The rare and unusual design of the present pair of ewers, and the quality of its chasing and gilding, allow it to be attributed to François Rémond, one of the most important Parisian artisans of the final decades of the 18th century. The ewers’ design, as well as their handles in the form of nude standing figures, is reminiscent of a pair of chased gilt bronze and Sèvres porcelain ewers that are part of the Wallace Collection in London (see H. Jacobsen, Gilded Interiors, Parisian Luxury & the Antique, published contemporaneously with the exhibition “Gilded Interiors: French Masterpieces of Gilt Bronze”, The Wallace Collection, London, 2017, p. 64-67). A second pair of ewers, whose handles are in the form of satyrs and mermaids, bearing the signature of Pierre Gouthière and the date 1767, are in the Frick Art and Historical Center in Pittsburgh (illustrated in C. Vignon and C. Baulez, Pierre Gouthière ciseleur-doreur du roi, The Frick Collection, New York, 2017, p. 164-165, catalogue n° 4). Today only a few identical pairs of ewers are known. Among them, one pair was offered at auction in Paris in the early 1970s (sold Palais Galliera, Couturier-Nicolay, June 10, 1971, lot 145). A second pair, acquired in March 1934, and bearing the inventory marking “B 248” with a Phrygian cap, is part of the Mobilier national in Paris (Inventaire GML-4510-001/002).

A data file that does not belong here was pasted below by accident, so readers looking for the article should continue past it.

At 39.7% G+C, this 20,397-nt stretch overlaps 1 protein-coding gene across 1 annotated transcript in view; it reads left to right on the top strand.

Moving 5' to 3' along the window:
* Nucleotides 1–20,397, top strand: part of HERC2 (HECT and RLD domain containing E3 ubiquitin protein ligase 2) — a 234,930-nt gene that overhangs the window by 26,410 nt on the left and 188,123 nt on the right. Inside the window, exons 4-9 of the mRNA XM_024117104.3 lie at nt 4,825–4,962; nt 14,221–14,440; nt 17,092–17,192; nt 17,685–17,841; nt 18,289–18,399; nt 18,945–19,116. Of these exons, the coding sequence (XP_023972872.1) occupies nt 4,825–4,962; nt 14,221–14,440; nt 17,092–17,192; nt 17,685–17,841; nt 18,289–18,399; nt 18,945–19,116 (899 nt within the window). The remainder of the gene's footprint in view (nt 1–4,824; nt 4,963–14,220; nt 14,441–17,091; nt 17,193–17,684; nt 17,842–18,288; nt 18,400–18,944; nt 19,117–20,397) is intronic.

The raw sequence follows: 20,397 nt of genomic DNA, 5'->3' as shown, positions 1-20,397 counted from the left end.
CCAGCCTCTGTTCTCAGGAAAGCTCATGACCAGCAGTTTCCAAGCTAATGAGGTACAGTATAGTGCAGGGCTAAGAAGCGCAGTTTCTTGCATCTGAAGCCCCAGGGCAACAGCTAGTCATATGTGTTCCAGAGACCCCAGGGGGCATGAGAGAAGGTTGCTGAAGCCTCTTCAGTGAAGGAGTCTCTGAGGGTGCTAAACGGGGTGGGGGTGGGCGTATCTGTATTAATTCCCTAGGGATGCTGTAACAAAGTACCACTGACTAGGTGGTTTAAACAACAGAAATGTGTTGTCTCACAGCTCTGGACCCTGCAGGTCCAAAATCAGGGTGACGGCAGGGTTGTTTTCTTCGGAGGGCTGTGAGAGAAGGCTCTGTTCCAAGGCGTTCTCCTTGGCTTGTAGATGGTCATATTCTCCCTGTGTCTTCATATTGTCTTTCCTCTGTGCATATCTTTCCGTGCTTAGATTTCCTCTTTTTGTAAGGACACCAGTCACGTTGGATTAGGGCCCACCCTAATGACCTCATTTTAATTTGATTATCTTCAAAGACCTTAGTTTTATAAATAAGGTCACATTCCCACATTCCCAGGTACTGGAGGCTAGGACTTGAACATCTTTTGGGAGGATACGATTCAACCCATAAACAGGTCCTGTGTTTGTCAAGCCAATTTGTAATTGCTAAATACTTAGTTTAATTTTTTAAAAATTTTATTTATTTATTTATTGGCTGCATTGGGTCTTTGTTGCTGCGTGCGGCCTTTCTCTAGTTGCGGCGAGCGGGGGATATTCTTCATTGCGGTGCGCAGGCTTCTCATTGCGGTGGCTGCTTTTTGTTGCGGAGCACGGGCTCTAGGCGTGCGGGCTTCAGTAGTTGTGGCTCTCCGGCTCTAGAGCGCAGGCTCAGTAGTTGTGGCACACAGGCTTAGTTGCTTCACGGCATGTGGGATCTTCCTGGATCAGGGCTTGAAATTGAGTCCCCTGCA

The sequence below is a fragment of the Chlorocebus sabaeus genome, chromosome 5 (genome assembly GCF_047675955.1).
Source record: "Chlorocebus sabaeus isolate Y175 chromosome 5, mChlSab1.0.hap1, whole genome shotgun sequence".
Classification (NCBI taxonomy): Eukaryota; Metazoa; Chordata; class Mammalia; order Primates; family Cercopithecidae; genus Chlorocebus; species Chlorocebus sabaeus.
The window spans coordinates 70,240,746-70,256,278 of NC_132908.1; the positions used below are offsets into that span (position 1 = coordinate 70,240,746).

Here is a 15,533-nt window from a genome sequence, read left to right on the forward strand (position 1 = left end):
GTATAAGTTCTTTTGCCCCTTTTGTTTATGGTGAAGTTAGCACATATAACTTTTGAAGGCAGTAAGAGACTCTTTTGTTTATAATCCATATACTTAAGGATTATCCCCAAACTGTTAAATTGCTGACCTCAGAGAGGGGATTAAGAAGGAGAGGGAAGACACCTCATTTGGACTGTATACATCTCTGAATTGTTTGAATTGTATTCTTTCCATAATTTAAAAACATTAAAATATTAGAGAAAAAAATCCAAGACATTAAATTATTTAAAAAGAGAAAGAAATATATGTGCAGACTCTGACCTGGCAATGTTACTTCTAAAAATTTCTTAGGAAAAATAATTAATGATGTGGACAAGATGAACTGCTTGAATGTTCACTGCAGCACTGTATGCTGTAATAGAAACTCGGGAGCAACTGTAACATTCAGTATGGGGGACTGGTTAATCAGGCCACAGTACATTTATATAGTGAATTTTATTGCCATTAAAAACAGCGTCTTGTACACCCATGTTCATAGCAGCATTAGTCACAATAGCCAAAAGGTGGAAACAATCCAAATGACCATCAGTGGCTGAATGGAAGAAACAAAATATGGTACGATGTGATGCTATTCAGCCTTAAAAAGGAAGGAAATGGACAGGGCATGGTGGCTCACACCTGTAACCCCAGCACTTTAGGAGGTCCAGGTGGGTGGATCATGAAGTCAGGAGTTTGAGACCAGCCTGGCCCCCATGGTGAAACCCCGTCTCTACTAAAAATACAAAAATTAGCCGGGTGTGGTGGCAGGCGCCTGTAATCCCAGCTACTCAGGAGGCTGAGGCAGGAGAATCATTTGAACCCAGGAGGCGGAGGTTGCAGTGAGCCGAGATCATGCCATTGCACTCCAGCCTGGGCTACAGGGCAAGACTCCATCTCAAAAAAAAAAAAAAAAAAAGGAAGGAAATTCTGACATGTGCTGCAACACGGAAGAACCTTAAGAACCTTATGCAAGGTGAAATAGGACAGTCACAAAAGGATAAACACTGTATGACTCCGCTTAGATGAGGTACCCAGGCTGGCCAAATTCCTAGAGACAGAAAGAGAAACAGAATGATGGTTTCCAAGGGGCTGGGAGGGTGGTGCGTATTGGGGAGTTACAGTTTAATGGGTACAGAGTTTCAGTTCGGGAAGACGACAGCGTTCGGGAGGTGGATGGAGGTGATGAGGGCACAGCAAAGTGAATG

François Rémond (circa 1747 - 1812)

    Along with Pierre Gouthière, he was one of the most important Parisian chaser-gilders of the last third of the 18th century. He began his apprenticeship in 1763 and became a master chaser-gilder in 1774. His great talent quickly won him a wealthy clientele, including certain members of the Court. Through the marchand-mercier Dominique Daguerre, François Rémond was involved in furnishing the homes of most of the important collectors of the late 18th century, supplying them with exceptional clock cases, firedogs, and candelabra. These elegant and innovative pieces greatly contributed to his fame.

    In the same category

    Important Nine-Light Chandelier in Gilt and Patinated Bronze and Cut and Faceted Crystal or Glass


    Paris, Directoire period, circa 1795-1800

    Height114 Diamètre72